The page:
But there appears to be something else at play here that is more important than any of that:Â egotism.Â If Bettman were to move a southern US team to Canada, one that was either a product of expansion or relocation and is thus one of his pet projects (Phoenix is the team most have suggested would be on the move), that would be tantamount to the Commissioner openly admitting his failure to grow the game in the United States.Â Â Â Â And as we all saw during the lockout, Gary Bettman is simply incapable of admitting he has made a mistake.
Nick Kypreos suggested the same thing when talking to Kelly today, in fewer words.Â Â Â Kelly could have simply said “no, I don’t think Bettman is the problem”, but instead deflected the question.Â Â Why do that, if Bettman isn’t the issue?
Now, I can understand Kelly’s reluctance to publicly suggest that Bettman is the one blocking any internal league discussions on the subject, as he has to be able to work with the Commissioner on a variety of other issue and certainly could do without creating any ill-will. Â Â But Kelly made sure he didn’t deny the question, either. Â And there’s probably a reason for that … few would doubt that the Player’s Association would harbor any opposition toward a second Toronto team.Â Â What player doesn’t want to play for a team that is (a) financially sound, (b) is in the epicentre of the endorsement/marketing universe, and (c) has a passionate fanbase that actually cares about the game?
So where does this go now?Â Â In short, nowhere for the time being.Â Â No proposals have been submitted to put a team in Toronto as of yet, and the league seems quite content to continue propping up the Phoenix Coyotes franchise.Â Â For now, anyway.Â Â But that can’t last forever.Â Â Eventually, the league will need to find a buyer for the team, or risk facing contraction.Â Â Â Â How much do you want to bet that a Las Vegas proposal would be considered ahead of a Toronto proposal, even if the Toronto proposal came in $100 million ahead?Â Â We already saw that sort of thing happen once when Jim Balsillie tried to buy the Nashville Predators, so I say the chances are pretty good that the NHL is heading toward that exact same dance once more.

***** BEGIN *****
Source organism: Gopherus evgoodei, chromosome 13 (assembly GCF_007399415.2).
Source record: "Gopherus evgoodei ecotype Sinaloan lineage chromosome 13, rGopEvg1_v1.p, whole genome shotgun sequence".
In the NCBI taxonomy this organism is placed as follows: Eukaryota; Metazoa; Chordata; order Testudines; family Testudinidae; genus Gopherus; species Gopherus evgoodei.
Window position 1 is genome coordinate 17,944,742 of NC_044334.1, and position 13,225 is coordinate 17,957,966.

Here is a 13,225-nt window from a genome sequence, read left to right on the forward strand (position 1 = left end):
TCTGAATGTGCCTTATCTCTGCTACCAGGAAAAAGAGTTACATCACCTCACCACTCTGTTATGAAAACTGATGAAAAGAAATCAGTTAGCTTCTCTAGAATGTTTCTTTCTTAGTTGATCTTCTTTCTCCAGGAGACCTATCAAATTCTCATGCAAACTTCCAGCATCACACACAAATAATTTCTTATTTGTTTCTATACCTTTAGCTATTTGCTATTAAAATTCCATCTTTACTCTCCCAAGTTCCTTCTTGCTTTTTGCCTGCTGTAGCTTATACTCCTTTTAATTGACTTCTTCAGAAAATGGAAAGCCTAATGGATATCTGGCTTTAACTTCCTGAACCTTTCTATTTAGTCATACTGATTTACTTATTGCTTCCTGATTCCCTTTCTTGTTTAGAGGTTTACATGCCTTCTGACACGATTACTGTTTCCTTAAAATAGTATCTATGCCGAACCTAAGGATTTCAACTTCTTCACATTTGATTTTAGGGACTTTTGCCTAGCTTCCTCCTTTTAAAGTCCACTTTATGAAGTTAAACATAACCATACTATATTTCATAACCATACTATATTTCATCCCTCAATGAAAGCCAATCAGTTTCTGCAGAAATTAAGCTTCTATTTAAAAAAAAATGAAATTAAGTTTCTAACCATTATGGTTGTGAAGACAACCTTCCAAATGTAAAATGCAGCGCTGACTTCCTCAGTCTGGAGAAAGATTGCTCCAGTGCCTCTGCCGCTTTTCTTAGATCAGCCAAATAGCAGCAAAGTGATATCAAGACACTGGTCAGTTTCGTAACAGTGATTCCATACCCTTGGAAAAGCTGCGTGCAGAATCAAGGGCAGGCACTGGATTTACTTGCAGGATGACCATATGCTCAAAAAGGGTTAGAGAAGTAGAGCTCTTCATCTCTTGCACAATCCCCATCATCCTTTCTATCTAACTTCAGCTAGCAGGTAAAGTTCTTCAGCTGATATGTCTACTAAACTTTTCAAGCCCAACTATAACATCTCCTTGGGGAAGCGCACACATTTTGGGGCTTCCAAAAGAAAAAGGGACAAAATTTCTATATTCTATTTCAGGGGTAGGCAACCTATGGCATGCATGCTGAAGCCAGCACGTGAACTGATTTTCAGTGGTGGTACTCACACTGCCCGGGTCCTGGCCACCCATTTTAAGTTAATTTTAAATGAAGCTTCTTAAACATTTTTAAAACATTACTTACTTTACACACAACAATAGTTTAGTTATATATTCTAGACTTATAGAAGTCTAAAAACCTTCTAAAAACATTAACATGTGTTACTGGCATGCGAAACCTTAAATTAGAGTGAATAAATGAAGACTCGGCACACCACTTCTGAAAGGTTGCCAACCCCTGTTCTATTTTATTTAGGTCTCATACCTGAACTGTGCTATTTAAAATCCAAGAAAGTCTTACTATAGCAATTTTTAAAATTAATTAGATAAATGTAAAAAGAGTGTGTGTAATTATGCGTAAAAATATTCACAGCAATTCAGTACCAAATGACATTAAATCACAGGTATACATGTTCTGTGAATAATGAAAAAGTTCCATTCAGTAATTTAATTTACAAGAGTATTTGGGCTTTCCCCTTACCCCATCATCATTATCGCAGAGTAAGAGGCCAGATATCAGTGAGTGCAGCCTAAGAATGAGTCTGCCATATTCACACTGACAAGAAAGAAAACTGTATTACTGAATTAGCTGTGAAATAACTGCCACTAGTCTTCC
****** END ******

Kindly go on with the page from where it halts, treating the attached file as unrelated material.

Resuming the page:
Remember, Bettman and the Board of Governers were the ones who blocked the Balsillie deal from going through, even though it would have raised the value of all teams across the league.Â Â Instead, the ownership shares were sold to a fraud artist named Boots who just happened to have a criminal record.Â Â That right there should tell you everything you need to know about how interested Gary Bettman is in moving a team that is representative of his attempt to grow the game in the US to a Canadian market that actually cares about the sport.
In his blind pursuit of growing the sport in non-traditional markets, the NHL Commissioner is actually contributing to the declining financial viability of his own league by refusing to acknowledge established hockey markets where even in a down economy, the teams would stand a very good chance of being profitable.
Although in Gary’s defense, at least the league finally went back to ESPN to negotiate a better television coverage deal.Â Â Nice save, G.